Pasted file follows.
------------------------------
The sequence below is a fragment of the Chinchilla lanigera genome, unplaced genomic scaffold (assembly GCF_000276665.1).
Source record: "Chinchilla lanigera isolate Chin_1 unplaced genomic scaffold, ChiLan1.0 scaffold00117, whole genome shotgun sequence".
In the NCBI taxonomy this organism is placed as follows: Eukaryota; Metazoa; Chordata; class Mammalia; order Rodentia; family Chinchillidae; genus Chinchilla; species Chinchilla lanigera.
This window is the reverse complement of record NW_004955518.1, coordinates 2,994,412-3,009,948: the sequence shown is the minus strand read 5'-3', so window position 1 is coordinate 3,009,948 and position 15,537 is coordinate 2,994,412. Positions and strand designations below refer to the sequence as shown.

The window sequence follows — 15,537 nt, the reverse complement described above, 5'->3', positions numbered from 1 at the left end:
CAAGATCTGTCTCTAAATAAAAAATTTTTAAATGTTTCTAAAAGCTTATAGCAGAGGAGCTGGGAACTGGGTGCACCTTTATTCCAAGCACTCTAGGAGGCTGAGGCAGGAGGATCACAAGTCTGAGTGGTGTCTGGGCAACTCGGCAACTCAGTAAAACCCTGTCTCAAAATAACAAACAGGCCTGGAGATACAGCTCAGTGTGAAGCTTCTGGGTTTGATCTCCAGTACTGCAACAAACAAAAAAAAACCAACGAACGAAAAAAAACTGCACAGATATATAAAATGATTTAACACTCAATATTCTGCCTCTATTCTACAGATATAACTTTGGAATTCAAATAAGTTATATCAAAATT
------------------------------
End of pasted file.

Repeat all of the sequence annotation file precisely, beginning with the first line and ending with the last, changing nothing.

The sequence below is a fragment of the Chinchilla lanigera genome, unplaced genomic scaffold (assembly GCF_000276665.1).
Source record: "Chinchilla lanigera isolate Chin_1 unplaced genomic scaffold, ChiLan1.0 scaffold00117, whole genome shotgun sequence".
In the NCBI taxonomy this organism is placed as follows: Eukaryota; Metazoa; Chordata; class Mammalia; order Rodentia; family Chinchillidae; genus Chinchilla; species Chinchilla lanigera.
This window is the reverse complement of record NW_004955518.1, coordinates 2,994,412-3,009,948: the sequence shown is the minus strand read 5'-3', so window position 1 is coordinate 3,009,948 and position 15,537 is coordinate 2,994,412. Positions and strand designations below refer to the sequence as shown.

The window sequence follows — 15,537 nt, the reverse complement described above, 5'->3', positions numbered from 1 at the left end:
CAAGATCTGTCTCTAAATAAAAAATTTTTAAATGTTTCTAAAAGCTTATAGCAGAGGAGCTGGGAACTGGGTGCACCTTTATTCCAAGCACTCTAGGAGGCTGAGGCAGGAGGATCACAAGTCTGAGTGGTGTCTGGGCAACTCGGCAACTCAGTAAAACCCTGTCTCAAAATAACAAACAGGCCTGGAGATACAGCTCAGTGTGAAGCTTCTGGGTTTGATCTCCAGTACTGCAACAAACAAAAAAAAACCAACGAACGAAAAAAAACTGCACAGATATATAAAATGATTTAACACTCAATATTCTGCCTCTATTCTACAGATATAACTTTGGAATTCAAATAAGTTATATCAAAATT